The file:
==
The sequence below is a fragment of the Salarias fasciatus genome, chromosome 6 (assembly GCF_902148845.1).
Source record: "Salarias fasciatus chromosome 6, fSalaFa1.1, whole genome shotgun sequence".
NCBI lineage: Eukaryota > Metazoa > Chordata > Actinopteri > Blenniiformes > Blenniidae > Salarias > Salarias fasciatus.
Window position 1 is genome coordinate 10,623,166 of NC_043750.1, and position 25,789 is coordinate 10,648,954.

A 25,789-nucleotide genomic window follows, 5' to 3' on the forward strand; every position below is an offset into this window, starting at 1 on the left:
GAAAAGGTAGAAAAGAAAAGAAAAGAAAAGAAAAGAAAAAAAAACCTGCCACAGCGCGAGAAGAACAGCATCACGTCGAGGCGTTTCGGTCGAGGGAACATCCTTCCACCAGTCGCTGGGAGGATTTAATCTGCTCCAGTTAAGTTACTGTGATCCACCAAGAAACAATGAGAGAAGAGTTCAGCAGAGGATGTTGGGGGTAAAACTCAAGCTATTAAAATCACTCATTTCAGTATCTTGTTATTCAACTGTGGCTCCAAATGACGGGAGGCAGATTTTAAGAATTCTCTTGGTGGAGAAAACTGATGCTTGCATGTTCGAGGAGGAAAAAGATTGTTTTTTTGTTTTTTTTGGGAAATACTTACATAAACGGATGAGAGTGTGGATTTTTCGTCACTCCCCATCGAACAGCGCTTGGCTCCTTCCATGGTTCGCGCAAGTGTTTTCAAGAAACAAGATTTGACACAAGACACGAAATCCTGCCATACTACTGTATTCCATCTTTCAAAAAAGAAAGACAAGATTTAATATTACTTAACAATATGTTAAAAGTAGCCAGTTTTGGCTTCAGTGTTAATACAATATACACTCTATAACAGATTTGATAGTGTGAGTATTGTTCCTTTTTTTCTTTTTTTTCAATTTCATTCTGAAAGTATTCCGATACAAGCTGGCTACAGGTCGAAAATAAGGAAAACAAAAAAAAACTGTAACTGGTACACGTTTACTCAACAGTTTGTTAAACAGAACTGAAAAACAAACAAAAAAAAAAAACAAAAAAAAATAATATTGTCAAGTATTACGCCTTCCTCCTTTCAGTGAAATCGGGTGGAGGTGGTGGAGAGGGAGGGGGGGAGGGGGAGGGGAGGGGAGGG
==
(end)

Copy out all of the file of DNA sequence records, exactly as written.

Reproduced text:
The sequence below is a fragment of the Salarias fasciatus genome, chromosome 6 (assembly GCF_902148845.1).
Source record: "Salarias fasciatus chromosome 6, fSalaFa1.1, whole genome shotgun sequence".
NCBI lineage: Eukaryota > Metazoa > Chordata > Actinopteri > Blenniiformes > Blenniidae > Salarias > Salarias fasciatus.
Window position 1 is genome coordinate 10,623,166 of NC_043750.1, and position 25,789 is coordinate 10,648,954.

A 25,789-nucleotide genomic window follows, 5' to 3' on the forward strand; every position below is an offset into this window, starting at 1 on the left:
GAAAAGGTAGAAAAGAAAAGAAAAGAAAAGAAAAGAAAAAAAAACCTGCCACAGCGCGAGAAGAACAGCATCACGTCGAGGCGTTTCGGTCGAGGGAACATCCTTCCACCAGTCGCTGGGAGGATTTAATCTGCTCCAGTTAAGTTACTGTGATCCACCAAGAAACAATGAGAGAAGAGTTCAGCAGAGGATGTTGGGGGTAAAACTCAAGCTATTAAAATCACTCATTTCAGTATCTTGTTATTCAACTGTGGCTCCAAATGACGGGAGGCAGATTTTAAGAATTCTCTTGGTGGAGAAAACTGATGCTTGCATGTTCGAGGAGGAAAAAGATTGTTTTTTTGTTTTTTTTGGGAAATACTTACATAAACGGATGAGAGTGTGGATTTTTCGTCACTCCCCATCGAACAGCGCTTGGCTCCTTCCATGGTTCGCGCAAGTGTTTTCAAGAAACAAGATTTGACACAAGACACGAAATCCTGCCATACTACTGTATTCCATCTTTCAAAAAAGAAAGACAAGATTTAATATTACTTAACAATATGTTAAAAGTAGCCAGTTTTGGCTTCAGTGTTAATACAATATACACTCTATAACAGATTTGATAGTGTGAGTATTGTTCCTTTTTTTCTTTTTTTTCAATTTCATTCTGAAAGTATTCCGATACAAGCTGGCTACAGGTCGAAAATAAGGAAAACAAAAAAAAACTGTAACTGGTACACGTTTACTCAACAGTTTGTTAAACAGAACTGAAAAACAAACAAAAAAAAAAAACAAAAAAAAATAATATTGTCAAGTATTACGCCTTCCTCCTTTCAGTGAAATCGGGTGGAGGTGGTGGAGAGGGAGGGGGGGAGGGGGAGGGGAGGGGAGGG